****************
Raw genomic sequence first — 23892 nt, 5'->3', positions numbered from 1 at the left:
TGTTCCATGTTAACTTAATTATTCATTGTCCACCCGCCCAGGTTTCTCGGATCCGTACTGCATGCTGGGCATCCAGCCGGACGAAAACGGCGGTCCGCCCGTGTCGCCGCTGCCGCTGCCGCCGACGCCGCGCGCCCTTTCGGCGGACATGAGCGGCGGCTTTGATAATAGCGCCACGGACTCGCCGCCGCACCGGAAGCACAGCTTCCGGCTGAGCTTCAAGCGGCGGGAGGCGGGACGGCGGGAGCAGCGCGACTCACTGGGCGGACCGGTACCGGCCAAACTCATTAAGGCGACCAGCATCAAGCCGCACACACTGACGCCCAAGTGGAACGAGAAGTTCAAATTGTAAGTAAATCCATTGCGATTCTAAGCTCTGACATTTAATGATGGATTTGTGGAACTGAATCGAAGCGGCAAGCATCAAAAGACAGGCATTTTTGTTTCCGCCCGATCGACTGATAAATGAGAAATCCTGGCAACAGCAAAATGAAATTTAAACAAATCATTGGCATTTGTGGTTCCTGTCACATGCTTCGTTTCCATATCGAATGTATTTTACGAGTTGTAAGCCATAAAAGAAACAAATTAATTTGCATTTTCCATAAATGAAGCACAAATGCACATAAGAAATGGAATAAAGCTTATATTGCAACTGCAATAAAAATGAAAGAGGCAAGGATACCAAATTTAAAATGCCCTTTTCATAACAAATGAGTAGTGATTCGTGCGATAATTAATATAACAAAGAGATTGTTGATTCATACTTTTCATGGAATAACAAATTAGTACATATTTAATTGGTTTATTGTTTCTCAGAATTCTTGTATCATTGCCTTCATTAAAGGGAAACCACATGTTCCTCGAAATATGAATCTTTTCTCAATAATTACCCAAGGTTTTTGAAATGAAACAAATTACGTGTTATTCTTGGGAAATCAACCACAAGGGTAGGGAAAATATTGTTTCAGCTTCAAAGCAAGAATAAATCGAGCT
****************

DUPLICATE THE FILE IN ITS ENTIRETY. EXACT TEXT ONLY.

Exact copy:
Raw genomic sequence first — 23892 nt, 5'->3', positions numbered from 1 at the left:
TGTTCCATGTTAACTTAATTATTCATTGTCCACCCGCCCAGGTTTCTCGGATCCGTACTGCATGCTGGGCATCCAGCCGGACGAAAACGGCGGTCCGCCCGTGTCGCCGCTGCCGCTGCCGCCGACGCCGCGCGCCCTTTCGGCGGACATGAGCGGCGGCTTTGATAATAGCGCCACGGACTCGCCGCCGCACCGGAAGCACAGCTTCCGGCTGAGCTTCAAGCGGCGGGAGGCGGGACGGCGGGAGCAGCGCGACTCACTGGGCGGACCGGTACCGGCCAAACTCATTAAGGCGACCAGCATCAAGCCGCACACACTGACGCCCAAGTGGAACGAGAAGTTCAAATTGTAAGTAAATCCATTGCGATTCTAAGCTCTGACATTTAATGATGGATTTGTGGAACTGAATCGAAGCGGCAAGCATCAAAAGACAGGCATTTTTGTTTCCGCCCGATCGACTGATAAATGAGAAATCCTGGCAACAGCAAAATGAAATTTAAACAAATCATTGGCATTTGTGGTTCCTGTCACATGCTTCGTTTCCATATCGAATGTATTTTACGAGTTGTAAGCCATAAAAGAAACAAATTAATTTGCATTTTCCATAAATGAAGCACAAATGCACATAAGAAATGGAATAAAGCTTATATTGCAACTGCAATAAAAATGAAAGAGGCAAGGATACCAAATTTAAAATGCCCTTTTCATAACAAATGAGTAGTGATTCGTGCGATAATTAATATAACAAAGAGATTGTTGATTCATACTTTTCATGGAATAACAAATTAGTACATATTTAATTGGTTTATTGTTTCTCAGAATTCTTGTATCATTGCCTTCATTAAAGGGAAACCACATGTTCCTCGAAATATGAATCTTTTCTCAATAATTACCCAAGGTTTTTGAAATGAAACAAATTACGTGTTATTCTTGGGAAATCAACCACAAGGGTAGGGAAAATATTGTTTCAGCTTCAAAGCAAGAATAAATCGAGCT